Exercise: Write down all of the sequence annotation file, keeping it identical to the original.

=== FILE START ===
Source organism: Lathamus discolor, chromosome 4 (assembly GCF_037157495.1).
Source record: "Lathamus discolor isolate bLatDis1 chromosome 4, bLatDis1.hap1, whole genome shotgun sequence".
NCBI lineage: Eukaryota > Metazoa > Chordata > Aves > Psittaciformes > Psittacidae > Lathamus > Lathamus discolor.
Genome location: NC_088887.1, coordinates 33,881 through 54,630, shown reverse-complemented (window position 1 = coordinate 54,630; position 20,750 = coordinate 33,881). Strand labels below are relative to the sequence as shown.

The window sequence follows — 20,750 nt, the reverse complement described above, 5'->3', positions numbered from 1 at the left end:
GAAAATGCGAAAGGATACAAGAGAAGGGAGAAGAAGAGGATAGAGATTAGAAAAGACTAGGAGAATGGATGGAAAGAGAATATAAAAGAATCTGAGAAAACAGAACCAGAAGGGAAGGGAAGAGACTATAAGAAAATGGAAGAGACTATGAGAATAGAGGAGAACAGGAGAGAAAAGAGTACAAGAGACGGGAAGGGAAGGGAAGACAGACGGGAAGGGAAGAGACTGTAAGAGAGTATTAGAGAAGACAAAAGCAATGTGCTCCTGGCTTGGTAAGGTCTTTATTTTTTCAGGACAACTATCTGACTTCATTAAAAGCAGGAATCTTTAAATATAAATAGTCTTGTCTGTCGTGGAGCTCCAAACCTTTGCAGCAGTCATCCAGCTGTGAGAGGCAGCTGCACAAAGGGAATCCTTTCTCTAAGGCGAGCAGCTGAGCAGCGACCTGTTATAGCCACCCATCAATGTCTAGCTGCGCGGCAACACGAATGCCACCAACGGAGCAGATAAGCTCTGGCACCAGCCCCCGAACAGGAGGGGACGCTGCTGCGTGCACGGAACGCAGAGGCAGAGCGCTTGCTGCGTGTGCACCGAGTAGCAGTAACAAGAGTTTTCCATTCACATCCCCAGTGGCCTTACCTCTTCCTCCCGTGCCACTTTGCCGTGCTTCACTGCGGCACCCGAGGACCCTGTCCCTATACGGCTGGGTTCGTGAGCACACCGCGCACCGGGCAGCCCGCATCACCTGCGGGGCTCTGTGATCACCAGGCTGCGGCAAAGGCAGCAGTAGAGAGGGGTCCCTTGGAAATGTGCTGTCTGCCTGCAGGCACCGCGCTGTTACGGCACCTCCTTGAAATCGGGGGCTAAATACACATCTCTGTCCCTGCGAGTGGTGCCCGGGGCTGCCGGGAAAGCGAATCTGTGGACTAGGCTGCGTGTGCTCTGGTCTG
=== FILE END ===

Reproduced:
Source organism: Lathamus discolor, chromosome 4 (assembly GCF_037157495.1).
Source record: "Lathamus discolor isolate bLatDis1 chromosome 4, bLatDis1.hap1, whole genome shotgun sequence".
NCBI lineage: Eukaryota > Metazoa > Chordata > Aves > Psittaciformes > Psittacidae > Lathamus > Lathamus discolor.
Genome location: NC_088887.1, coordinates 33,881 through 54,630, shown reverse-complemented (window position 1 = coordinate 54,630; position 20,750 = coordinate 33,881). Strand labels below are relative to the sequence as shown.

The window sequence follows — 20,750 nt, the reverse complement described above, 5'->3', positions numbered from 1 at the left end:
GAAAATGCGAAAGGATACAAGAGAAGGGAGAAGAAGAGGATAGAGATTAGAAAAGACTAGGAGAATGGATGGAAAGAGAATATAAAAGAATCTGAGAAAACAGAACCAGAAGGGAAGGGAAGAGACTATAAGAAAATGGAAGAGACTATGAGAATAGAGGAGAACAGGAGAGAAAAGAGTACAAGAGACGGGAAGGGAAGGGAAGACAGACGGGAAGGGAAGAGACTGTAAGAGAGTATTAGAGAAGACAAAAGCAATGTGCTCCTGGCTTGGTAAGGTCTTTATTTTTTCAGGACAACTATCTGACTTCATTAAAAGCAGGAATCTTTAAATATAAATAGTCTTGTCTGTCGTGGAGCTCCAAACCTTTGCAGCAGTCATCCAGCTGTGAGAGGCAGCTGCACAAAGGGAATCCTTTCTCTAAGGCGAGCAGCTGAGCAGCGACCTGTTATAGCCACCCATCAATGTCTAGCTGCGCGGCAACACGAATGCCACCAACGGAGCAGATAAGCTCTGGCACCAGCCCCCGAACAGGAGGGGACGCTGCTGCGTGCACGGAACGCAGAGGCAGAGCGCTTGCTGCGTGTGCACCGAGTAGCAGTAACAAGAGTTTTCCATTCACATCCCCAGTGGCCTTACCTCTTCCTCCCGTGCCACTTTGCCGTGCTTCACTGCGGCACCCGAGGACCCTGTCCCTATACGGCTGGGTTCGTGAGCACACCGCGCACCGGGCAGCCCGCATCACCTGCGGGGCTCTGTGATCACCAGGCTGCGGCAAAGGCAGCAGTAGAGAGGGGTCCCTTGGAAATGTGCTGTCTGCCTGCAGGCACCGCGCTGTTACGGCACCTCCTTGAAATCGGGGGCTAAATACACATCTCTGTCCCTGCGAGTGGTGCCCGGGGCTGCCGGGAAAGCGAATCTGTGGACTAGGCTGCGTGTGCTCTGGTCTG